Acting vs. interim
Use acting if the position is filled on a permanent basis and the permanent appointee is unavailable because of extended travel, illness, sabbatical leave, etc. Use interim when an individual serves in the absence of a permanent appointee.
Use the abbreviations Ave., Blvd., and St. only with a numbered address, e.g., 1600 Pennsylvania Ave. Spell out when used without a number, e.g., Pennsylvania Avenue. Spell out and capitalize First through Ninth when used as street names, e.g., Fifth St.; use numbers for 10th and above, e.g., 13th St. If in doubt, consult website.
Address Service Requested vs. Address Correction Requested
Use Address Service Requested.
Adviser vs. advisor
African American vs. African-American
Use African American.
Alumni graduating year notation – Joan Smith ’95 vs. Joan Smith ’95
Use Joan Smith ’95 with an apostrophe, not single open-quote mark.
Alumna, Alumnae, Alumni or Alumnus
Depends on usage.
- Alumna-singular female
- Alumnae–plural female
- Alumni-plural male and also used when referring to a group of men and women
- Alumnus-singular male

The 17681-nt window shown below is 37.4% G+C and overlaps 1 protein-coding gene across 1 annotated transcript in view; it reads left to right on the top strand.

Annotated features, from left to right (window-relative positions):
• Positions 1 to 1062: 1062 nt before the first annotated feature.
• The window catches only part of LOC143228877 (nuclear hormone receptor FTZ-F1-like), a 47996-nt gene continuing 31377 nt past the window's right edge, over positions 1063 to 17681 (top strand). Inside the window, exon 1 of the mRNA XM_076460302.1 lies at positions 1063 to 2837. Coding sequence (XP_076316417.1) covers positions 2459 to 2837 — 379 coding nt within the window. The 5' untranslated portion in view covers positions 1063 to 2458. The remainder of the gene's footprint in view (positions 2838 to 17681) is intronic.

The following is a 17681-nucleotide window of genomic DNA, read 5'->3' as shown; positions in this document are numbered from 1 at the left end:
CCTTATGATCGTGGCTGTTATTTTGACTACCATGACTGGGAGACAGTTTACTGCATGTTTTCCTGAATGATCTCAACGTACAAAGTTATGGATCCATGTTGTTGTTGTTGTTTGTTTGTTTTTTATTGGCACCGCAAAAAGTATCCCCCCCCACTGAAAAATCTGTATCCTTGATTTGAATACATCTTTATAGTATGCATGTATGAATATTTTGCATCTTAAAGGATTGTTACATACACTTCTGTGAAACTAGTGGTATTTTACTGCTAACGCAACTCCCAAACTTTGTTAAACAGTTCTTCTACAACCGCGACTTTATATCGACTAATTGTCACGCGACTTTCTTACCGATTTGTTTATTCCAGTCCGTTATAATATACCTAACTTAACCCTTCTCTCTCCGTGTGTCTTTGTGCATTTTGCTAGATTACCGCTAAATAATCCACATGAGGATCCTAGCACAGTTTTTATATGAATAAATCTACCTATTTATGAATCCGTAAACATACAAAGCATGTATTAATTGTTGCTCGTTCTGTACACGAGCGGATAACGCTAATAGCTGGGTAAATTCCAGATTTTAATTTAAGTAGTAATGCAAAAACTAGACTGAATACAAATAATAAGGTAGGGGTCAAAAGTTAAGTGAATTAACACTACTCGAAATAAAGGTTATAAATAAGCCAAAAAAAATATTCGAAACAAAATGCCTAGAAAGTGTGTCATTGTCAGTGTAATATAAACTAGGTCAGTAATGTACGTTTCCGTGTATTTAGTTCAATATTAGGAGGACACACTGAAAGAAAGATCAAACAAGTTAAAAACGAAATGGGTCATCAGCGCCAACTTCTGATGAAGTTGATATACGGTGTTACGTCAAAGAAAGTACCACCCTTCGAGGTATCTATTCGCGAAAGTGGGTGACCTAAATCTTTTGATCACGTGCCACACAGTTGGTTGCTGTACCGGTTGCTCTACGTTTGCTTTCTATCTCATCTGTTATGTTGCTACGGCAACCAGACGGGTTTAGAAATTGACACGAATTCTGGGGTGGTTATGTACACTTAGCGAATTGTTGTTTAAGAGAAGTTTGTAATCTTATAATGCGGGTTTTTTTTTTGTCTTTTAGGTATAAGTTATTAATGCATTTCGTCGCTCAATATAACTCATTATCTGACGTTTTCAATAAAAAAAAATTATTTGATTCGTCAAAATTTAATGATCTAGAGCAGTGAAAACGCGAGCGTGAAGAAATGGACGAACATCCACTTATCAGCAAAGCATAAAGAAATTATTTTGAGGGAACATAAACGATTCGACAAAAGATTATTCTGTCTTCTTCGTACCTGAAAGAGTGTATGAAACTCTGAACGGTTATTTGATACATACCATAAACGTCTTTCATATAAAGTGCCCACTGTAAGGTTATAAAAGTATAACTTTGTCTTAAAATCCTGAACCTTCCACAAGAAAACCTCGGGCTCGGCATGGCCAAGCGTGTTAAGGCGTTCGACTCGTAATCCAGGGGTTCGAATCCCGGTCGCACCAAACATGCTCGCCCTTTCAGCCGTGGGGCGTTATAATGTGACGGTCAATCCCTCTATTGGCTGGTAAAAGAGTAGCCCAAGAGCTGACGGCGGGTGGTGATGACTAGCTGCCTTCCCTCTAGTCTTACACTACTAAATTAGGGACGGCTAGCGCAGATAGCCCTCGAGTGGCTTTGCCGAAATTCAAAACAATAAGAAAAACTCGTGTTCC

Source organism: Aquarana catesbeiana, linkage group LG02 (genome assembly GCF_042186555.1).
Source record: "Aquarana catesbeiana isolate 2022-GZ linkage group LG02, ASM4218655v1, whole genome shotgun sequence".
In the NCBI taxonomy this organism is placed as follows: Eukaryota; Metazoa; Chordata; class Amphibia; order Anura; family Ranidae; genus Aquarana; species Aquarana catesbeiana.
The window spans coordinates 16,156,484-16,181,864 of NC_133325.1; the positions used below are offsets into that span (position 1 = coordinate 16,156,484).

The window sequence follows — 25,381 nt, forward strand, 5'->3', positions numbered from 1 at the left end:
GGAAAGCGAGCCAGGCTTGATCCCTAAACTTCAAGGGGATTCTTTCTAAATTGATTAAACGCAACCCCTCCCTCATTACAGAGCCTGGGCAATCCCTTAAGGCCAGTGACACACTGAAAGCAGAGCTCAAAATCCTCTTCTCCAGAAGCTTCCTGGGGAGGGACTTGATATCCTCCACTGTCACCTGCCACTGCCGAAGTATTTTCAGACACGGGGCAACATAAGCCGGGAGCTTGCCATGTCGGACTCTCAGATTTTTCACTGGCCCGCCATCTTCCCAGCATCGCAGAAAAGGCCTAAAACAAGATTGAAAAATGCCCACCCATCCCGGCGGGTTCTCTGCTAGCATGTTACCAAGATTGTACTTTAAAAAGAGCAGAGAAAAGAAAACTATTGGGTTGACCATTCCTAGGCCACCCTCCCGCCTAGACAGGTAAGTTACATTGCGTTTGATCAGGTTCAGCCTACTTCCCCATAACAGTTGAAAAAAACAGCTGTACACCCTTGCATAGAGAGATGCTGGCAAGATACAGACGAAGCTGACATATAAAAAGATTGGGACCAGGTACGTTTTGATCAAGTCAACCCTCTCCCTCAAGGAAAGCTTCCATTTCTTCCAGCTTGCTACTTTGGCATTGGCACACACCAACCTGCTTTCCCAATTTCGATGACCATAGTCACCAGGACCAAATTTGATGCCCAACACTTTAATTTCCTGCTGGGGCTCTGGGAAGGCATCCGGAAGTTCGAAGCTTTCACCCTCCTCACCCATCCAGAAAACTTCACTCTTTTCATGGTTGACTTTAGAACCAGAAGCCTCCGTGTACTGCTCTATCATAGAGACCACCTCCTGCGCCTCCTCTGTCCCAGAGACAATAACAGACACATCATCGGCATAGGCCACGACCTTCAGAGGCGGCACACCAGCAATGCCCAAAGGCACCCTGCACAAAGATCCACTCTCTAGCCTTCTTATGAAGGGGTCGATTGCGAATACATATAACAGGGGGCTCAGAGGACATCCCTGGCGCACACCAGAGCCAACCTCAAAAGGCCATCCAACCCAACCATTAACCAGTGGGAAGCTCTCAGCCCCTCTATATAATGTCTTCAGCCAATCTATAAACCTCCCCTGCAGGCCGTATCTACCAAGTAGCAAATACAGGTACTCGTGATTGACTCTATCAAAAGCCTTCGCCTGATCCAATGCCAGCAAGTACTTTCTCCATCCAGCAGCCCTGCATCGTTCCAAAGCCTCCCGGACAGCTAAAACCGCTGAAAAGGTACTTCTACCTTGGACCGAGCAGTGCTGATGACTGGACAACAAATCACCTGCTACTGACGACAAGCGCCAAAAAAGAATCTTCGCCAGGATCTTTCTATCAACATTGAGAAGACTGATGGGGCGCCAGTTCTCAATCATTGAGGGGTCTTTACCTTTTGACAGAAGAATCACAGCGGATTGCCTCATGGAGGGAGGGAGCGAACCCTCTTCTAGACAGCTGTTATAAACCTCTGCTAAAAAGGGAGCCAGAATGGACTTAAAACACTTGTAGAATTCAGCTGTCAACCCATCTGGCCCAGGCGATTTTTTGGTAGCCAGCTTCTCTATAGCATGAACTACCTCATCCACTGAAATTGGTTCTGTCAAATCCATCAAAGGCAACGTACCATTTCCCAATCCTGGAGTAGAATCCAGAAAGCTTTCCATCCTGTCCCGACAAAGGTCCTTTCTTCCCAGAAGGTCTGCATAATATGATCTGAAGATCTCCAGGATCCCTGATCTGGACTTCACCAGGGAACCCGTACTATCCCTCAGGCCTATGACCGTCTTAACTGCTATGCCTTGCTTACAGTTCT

Avoid using unless it is an official part of a name, e.g., Adolf & Virginia Dehn Gallery. Use the word “and” instead.
Do not describe an event as “annual” until it has happened two years in a row.
Use 860-512-0000; do not enclose the area code in parentheses.
Arts, Sciences and Technology Center
Naming protocol for the AST or Arts, Sciences and Technology Center has changed to the following: SBM Charitable Foundation Building or SBMCF Building.
Exception: AST is still used in banner when referencing room locations and on room signage.
Assessment test vs. placement test
Use assessment test.
Associate degree vs. associate’s degree
Use associate degree (see academic degrees).
Associate in science vs. associate of science
Use associate in science.
Baccalaureate institution vs. 4-year institution
Use baccalaureate institution.
Bicentennial Band Shell vs. Bicentennial Bandshell
Use Bicentennial Band Shell.
Board of Director/Trustees
Capitalize when referring to specific board, e.g., MCC Foundations’ Board of Directors. Lowercase elsewhere, e.g., The board of trustees met last Thursday morning.
Bursar’s Office vs. Cashiers’
Use Bursar’s Office.
Business, Engineering and Technology vs. Center for Business and Technologies
Use Business, Engineering and Technology.
Use lowercase, e.g., the MCC campus.
Capitalize when used with a numeral in reference to a specific chapter of a book, e.g., Chapter 1. Lowercase elsewhere.
Children vs. kids vs. youth
Use children unless you are writing about goats. Use kids as an informal synonym for children in an appropriate context. Youth applies to boys and girls from age 13 to 18.
Capitalize when part of a proper name, e.g., Manchester Community College. Lowercase when used alone, e.g., The college is located in Manchester.
In a series: Use commas to separate the elements in a series, but do not put a comma before the conjunction in a simple series, e.g., The colors are red, brown and blue.